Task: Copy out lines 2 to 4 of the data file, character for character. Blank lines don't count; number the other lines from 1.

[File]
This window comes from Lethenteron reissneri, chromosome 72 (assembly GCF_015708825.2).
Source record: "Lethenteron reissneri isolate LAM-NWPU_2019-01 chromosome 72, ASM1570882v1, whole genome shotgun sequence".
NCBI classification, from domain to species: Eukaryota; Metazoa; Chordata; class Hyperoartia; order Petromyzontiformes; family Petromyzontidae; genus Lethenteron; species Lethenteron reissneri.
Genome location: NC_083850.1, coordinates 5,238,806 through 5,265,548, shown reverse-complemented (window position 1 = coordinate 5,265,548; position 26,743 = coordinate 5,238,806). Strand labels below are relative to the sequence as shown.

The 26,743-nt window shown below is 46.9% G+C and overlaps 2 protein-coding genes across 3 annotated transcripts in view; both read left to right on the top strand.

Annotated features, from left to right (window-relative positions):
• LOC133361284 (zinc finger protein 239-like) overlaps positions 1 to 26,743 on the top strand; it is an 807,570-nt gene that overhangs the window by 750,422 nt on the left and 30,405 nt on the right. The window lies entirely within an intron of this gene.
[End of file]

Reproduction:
Source record: "Lethenteron reissneri isolate LAM-NWPU_2019-01 chromosome 72, ASM1570882v1, whole genome shotgun sequence".
NCBI classification, from domain to species: Eukaryota; Metazoa; Chordata; class Hyperoartia; order Petromyzontiformes; family Petromyzontidae; genus Lethenteron; species Lethenteron reissneri.
Genome location: NC_083850.1, coordinates 5,238,806 through 5,265,548, shown reverse-complemented (window position 1 = coordinate 5,265,548; position 26,743 = coordinate 5,238,806). Strand labels below are relative to the sequence as shown.